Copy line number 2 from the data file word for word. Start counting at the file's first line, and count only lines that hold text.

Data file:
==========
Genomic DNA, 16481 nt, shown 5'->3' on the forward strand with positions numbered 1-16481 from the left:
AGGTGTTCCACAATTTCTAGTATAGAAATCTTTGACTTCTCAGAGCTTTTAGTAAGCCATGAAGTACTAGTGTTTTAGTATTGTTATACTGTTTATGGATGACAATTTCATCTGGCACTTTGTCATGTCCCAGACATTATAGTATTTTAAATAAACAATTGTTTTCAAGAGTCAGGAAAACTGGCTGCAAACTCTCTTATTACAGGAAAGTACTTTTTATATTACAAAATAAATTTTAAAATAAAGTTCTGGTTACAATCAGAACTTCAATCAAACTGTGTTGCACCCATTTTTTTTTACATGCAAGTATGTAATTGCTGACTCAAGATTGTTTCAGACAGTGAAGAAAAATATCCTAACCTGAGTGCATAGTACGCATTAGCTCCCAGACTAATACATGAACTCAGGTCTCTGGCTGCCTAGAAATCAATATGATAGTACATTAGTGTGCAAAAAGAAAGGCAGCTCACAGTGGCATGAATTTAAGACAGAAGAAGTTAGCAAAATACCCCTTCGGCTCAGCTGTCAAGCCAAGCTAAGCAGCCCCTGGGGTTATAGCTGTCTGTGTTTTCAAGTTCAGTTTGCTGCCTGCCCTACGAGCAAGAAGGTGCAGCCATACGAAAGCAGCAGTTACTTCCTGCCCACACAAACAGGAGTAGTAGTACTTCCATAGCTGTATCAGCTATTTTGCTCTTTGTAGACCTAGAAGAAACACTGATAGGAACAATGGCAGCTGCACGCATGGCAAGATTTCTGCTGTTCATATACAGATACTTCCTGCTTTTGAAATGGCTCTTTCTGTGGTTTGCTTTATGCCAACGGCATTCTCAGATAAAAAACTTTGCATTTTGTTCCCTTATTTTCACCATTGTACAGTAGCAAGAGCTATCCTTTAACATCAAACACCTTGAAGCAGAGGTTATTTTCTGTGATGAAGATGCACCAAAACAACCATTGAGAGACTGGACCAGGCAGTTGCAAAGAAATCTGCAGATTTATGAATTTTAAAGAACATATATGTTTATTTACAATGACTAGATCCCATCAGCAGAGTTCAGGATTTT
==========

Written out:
AGGTGTTCCACAATTTCTAGTATAGAAATCTTTGACTTCTCAGAGCTTTTAGTAAGCCATGAAGTACTAGTGTTTTAGTATTGTTATACTGTTTATGGATGACAATTTCATCTGGCACTTTGTCATGTCCCAGACATTATAGTATTTTAAATAAACAATTGTTTTCAAGAGTCAGGAAAACTGGCTGCAAACTCTCTTATTACAGGAAAGTACTTTTTATATTACAAAATAAATTTTAAAATAAAGTTCTGGTTACAATCAGAACTTCAATCAAACTGTGTTGCACCCATTTTTTTTTACATGCAAGTATGTAATTGCTGACTCAAGATTGTTTCAGACAGTGAAGAAAAATATCCTAACCTGAGTGCATAGTACGCATTAGCTCCCAGACTAATACATGAACTCAGGTCTCTGGCTGCCTAGAAATCAATATGATAGTACATTAGTGTGCAAAAAGAAAGGCAGCTCACAGTGGCATGAATTTAAGACAGAAGAAGTTAGCAAAATACCCCTTCGGCTCAGCTGTCAAGCCAAGCTAAGCAGCCCCTGGGGTTATAGCTGTCTGTGTTTTCAAGTTCAGTTTGCTGCCTGCCCTACGAGCAAGAAGGTGCAGCCATACGAAAGCAGCAGTTACTTCCTGCCCACACAAACAGGAGTAGTAGTACTTCCATAGCTGTATCAGCTATTTTGCTCTTTGTAGACCTAGAAGAAACACTGATAGGAACAATGGCAGCTGCACGCATGGCAAGATTTCTGCTGTTCATATACAGATACTTCCTGCTTTTGAAATGGCTCTTTCTGTGGTTTGCTTTATGCCAACGGCATTCTCAGATAAAAAACTTTGCATTTTGTTCCCTTATTTTCACCATTGTACAGTAGCAAGAGCTATCCTTTAACATCAAACACCTTGAAGCAGAGGTTATTTTCTGTGATGAAGATGCACCAAAACAACCATTGAGAGACTGGACCAGGCAGTTGCAAAGAAATCTGCAGATTTATGAATTTTAAAGAACATATATGTTTATTTACAATGACTAGATCCCATCAGCAGAGTTCAGGATTTT